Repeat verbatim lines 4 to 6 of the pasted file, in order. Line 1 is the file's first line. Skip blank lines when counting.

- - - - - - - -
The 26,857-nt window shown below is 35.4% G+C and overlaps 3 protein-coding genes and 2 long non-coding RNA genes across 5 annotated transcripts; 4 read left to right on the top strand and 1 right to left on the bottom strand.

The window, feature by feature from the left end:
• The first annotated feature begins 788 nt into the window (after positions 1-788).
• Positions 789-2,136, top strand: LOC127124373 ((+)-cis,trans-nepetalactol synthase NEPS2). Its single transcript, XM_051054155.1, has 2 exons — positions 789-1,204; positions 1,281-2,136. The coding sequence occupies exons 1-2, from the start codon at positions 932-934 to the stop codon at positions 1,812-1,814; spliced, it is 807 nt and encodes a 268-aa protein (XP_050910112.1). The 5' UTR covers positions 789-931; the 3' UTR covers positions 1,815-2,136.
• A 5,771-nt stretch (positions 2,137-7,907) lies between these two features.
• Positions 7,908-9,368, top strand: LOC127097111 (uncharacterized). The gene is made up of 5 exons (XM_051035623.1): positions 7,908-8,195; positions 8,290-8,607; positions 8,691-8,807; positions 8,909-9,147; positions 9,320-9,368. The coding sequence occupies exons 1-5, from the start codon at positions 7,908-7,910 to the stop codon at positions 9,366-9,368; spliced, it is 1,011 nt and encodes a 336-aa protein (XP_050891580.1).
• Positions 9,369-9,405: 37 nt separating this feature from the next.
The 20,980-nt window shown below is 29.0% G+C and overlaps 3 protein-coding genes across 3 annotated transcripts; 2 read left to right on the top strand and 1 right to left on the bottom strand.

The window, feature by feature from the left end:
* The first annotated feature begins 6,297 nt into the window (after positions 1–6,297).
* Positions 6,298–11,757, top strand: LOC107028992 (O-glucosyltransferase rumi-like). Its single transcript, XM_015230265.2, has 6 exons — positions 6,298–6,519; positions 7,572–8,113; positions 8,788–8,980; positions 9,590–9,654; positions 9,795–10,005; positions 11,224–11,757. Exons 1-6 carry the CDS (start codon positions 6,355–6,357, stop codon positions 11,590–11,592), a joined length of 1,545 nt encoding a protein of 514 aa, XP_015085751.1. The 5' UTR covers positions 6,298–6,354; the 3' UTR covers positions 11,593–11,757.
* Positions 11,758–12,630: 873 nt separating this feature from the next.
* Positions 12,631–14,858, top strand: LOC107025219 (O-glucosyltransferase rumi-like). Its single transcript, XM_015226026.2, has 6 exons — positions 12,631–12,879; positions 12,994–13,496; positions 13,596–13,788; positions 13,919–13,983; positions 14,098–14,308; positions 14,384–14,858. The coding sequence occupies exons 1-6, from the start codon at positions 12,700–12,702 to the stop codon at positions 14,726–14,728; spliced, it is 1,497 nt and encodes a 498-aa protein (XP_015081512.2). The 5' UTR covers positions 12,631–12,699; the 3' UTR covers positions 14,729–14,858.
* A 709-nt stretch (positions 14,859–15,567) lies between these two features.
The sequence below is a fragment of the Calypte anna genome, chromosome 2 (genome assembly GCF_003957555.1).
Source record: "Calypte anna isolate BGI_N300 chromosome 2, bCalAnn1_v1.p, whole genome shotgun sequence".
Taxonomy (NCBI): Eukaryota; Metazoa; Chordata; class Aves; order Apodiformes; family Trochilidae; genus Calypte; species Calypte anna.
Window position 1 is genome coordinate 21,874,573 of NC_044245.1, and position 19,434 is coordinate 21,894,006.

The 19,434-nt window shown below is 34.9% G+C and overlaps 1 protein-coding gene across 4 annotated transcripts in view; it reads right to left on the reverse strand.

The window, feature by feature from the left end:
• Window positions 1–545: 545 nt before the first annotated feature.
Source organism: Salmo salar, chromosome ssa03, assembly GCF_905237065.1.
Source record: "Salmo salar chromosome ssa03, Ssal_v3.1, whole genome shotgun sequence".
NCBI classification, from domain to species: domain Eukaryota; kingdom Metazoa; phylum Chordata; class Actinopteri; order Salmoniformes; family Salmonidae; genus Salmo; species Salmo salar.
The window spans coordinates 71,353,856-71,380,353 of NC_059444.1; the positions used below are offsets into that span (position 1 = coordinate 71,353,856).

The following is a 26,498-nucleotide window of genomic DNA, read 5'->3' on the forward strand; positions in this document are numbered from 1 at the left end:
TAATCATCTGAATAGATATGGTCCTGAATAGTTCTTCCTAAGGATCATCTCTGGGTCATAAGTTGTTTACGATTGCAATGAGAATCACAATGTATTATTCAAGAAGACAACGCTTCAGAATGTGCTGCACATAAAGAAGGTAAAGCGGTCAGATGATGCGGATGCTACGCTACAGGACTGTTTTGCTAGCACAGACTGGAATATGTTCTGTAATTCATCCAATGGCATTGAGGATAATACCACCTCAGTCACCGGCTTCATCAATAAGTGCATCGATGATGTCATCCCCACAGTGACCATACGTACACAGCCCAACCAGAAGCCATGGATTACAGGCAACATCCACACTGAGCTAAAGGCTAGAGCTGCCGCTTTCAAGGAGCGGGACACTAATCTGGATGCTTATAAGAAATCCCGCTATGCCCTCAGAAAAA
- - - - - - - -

• Positions 789-2,136, top strand: LOC127124373 ((+)-cis,trans-nepetalactol synthase NEPS2). Its single transcript, XM_051054155.1, has 2 exons — positions 789-1,204; positions 1,281-2,136. The coding sequence occupies exons 1-2, from the start codon at positions 932-934 to the stop codon at positions 1,812-1,814; spliced, it is 807 nt and encodes a 268-aa protein (XP_050910112.1). The 5' UTR covers positions 789-931; the 3' UTR covers positions 1,815-2,136.
• A 5,771-nt stretch (positions 2,137-7,907) lies between these two features.
• Positions 7,908-9,368, top strand: LOC127097111 (uncharacterized). The gene is made up of 5 exons (XM_051035623.1): positions 7,908-8,195; positions 8,290-8,607; positions 8,691-8,807; positions 8,909-9,147; positions 9,320-9,368. The coding sequence occupies exons 1-5, from the start codon at positions 7,908-7,910 to the stop codon at positions 9,366-9,368; spliced, it is 1,011 nt and encodes a 336-aa protein (XP_050891580.1).